29100 West River Road.
Built as a supply depot and staging point for operations into Canada, and also to provide command of the rapids of the Maumee River, Fort Meigs constitutes the largest wooden walled fortification in North America. Ground was broken on February 2, 1813 under the orders of General William Henry Harrison. Today, a museum and state memorial occupy a 65-acre wooded park featuring the ten-acre fort, its stockade wall, seven blockhouses, five cannon batteries, and numerous interior eight-foot high earthworks.
Fort Meigs survived two sieges by British troops led by General Proctor and the last major Native American confederation led by Tecumseh. The Americans survived the British bombings by digging small caves into the fort's earthworks and staying under cover. Tecumseh left the second siege disgusted that it was impossible to fight people who live like “groundhogs”.
I tell folks interested in learning more about life at Fort Meigs to read the journals of the soldiers who built the fort and lived inside its wooden palisades. An excellent account was chronicled by Captain Daniel Cushing in his personal diary, October, 1812–July, 1813. He recorded the following entry in March 1813, a month in which two to three men were dying every day at the fort due to disease or the elements:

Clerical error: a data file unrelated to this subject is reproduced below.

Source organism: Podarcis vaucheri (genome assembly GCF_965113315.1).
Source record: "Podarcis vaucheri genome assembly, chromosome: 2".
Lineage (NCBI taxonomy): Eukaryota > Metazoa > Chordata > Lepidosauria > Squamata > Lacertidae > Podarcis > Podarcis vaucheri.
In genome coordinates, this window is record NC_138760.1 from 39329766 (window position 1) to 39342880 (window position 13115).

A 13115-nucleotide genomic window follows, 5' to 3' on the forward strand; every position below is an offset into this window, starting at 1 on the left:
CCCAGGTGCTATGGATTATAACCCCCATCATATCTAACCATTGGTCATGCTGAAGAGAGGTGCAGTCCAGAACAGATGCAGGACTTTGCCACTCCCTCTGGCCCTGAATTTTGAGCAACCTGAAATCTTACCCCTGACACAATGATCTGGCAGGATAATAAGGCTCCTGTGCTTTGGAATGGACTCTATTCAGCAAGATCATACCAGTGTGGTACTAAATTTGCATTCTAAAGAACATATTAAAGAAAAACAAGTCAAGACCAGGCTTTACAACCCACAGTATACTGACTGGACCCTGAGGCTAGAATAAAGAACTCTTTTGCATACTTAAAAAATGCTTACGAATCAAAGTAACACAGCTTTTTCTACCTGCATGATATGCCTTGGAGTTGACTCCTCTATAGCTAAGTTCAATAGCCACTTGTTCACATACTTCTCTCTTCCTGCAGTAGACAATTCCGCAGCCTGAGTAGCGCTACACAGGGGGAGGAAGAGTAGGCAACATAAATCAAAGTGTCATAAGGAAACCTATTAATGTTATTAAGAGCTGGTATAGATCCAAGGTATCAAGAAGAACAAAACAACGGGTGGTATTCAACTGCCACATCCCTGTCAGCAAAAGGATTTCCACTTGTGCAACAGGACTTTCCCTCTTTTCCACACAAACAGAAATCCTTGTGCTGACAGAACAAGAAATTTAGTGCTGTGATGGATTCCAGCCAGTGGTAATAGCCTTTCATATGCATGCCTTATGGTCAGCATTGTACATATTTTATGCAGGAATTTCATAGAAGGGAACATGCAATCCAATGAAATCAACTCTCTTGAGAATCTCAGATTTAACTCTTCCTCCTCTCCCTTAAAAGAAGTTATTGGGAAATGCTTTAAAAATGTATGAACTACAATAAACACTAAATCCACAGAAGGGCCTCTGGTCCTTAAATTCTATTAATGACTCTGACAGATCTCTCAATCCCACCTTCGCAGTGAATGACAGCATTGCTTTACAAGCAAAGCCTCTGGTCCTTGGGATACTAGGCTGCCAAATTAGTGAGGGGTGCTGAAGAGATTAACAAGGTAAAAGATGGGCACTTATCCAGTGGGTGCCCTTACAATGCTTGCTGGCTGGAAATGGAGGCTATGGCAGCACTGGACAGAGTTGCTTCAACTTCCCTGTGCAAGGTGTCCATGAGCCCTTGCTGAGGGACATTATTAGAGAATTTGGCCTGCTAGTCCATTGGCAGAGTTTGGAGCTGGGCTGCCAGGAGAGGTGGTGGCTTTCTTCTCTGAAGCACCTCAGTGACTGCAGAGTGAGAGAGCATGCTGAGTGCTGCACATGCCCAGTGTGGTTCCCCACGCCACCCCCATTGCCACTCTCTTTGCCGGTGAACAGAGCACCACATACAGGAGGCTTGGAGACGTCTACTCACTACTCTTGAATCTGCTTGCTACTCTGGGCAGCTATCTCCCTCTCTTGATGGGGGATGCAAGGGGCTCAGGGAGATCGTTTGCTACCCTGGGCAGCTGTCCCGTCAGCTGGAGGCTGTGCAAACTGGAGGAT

“Our camp is overwhelmed with mud and water...”
One month later, he documented the intensity of the first siege of Fort Meigs on May 1, 1813:
At 2 o'clock in the morning the British opened their artillery upon our garrison from their gun-boats... At 8 o'clock they hoisted the red flag at their lower battery and commenced firing with 24-, 12- and 6-pounders, and eight inch mortars. They fired at us this day 240 shot and shells; did very little damage. They continued firing shells through the night but not often, just enough to keep our camp from rest. We keep up a heavy fire on them all day from different parts of our camp.
Pretty sobering stuff to consider as you walk the peaceful grounds of the fort today. A day trip to Fort Meigs is well worth the time but a few hours reading the journals will help you empathize with the American officers who called the fort “the most disagreeable encampment” they ever experienced.